Pocket point-and-shoots are getting smaller, yet more advanced by the day. Manual controls, fast-aperture lenses, GPS navigation and speedy frame rates are just some of what's now offered in the tiniest shooters. No, the image quality doesn't rival that of a DSLR, but sometimes size is what matters most, and many of these models have cool features you won't find in even the top pro cameras.
Size: 3.9x2.3x0.8 inches Weight: 7.2 ounces Est. Street Price: $350
Canon PowerShot ELPH 510 HS
ESTIMATED STREET PRICE: $350
Thinner than its predecessor, the Canon PowerShot ELPH 510 HS has a bunch of new features, including an Image Stabilization System that can adjust to whatever kind of shot you're taking, whether it's wide-angle, telephoto, macro and more. The 461,000-dot LCD is 3.2 inches, and navigating by touch is easy for tracking an AF point, switching modes and changing basic settings. With an innovative Touch Shutter function, you control the camera's shutter by touching the screen to focus and releasing it to fire. Other features include a 28-336mm (35mm equivalent) zoom, a 12.1-megapixel sensor optimized for low light and 1080p HD video capture at 24 fps.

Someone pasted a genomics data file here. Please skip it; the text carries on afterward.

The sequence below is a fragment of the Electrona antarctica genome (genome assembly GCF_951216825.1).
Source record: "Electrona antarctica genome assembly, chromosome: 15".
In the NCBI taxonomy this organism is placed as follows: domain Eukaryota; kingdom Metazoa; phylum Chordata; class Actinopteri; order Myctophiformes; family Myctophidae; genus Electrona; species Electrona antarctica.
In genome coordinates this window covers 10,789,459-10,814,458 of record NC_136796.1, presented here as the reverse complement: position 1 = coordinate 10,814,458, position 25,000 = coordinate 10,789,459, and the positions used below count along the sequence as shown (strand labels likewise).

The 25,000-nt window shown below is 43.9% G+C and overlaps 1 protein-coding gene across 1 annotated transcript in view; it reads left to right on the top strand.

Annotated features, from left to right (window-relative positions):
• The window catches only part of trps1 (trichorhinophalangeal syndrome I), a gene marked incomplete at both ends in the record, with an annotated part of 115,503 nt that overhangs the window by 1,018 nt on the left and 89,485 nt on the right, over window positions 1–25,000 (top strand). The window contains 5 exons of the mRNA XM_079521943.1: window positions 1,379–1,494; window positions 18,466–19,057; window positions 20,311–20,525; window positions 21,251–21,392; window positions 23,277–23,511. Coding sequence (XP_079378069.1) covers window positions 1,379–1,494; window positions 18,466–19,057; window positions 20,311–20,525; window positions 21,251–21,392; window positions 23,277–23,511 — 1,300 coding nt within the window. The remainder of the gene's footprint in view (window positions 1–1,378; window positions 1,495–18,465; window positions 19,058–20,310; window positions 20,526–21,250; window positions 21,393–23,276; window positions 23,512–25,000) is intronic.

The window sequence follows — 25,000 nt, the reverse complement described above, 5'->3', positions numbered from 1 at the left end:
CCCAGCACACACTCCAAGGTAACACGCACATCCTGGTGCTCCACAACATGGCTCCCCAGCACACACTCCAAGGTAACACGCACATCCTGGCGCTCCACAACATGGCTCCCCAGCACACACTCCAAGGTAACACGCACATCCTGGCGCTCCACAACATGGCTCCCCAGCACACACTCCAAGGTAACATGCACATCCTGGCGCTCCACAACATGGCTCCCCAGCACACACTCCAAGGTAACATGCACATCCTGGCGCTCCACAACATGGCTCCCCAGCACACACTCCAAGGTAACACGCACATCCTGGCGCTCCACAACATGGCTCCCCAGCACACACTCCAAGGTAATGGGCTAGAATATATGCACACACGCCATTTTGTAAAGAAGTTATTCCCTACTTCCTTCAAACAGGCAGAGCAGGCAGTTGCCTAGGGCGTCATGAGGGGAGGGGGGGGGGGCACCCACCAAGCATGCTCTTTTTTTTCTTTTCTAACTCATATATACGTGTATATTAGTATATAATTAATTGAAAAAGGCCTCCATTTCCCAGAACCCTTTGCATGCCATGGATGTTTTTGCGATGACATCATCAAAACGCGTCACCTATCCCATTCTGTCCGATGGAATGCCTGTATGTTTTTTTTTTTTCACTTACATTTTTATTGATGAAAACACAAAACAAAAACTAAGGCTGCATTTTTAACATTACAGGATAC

Size: 4.1x2.3x1.1 inches Weight: 7.2 ounces Est. Street Price: $299
Casio Exilim EX-ZR100
ESTIMATED STREET PRICE: $299
Don't miss even a split second when shooting stills and video that involve a lot of action with the Casio Exilim EX-ZR100. With a dual-core processor, the camera can take up to 30 10-megapixel stills at 40 fps. To do even higher-speed shooting, the 12-megapixel camera has multiple burst modes that dramatically increase the frame rate (but also dramatically decrease the resolution), allowing you to take pictures at 1,000 fps with 224x64 resolution, 480 fps with 224x160 resolution or 240 fps with 432x320. Topping it off is a wide-angle, 12.5x optical zoom that extends from 24mm to 300mm in 35mm format. The camera captures 1920x1080 HD video at 30 fps, has a built-in stereo microphone and delivers full-time autofocus.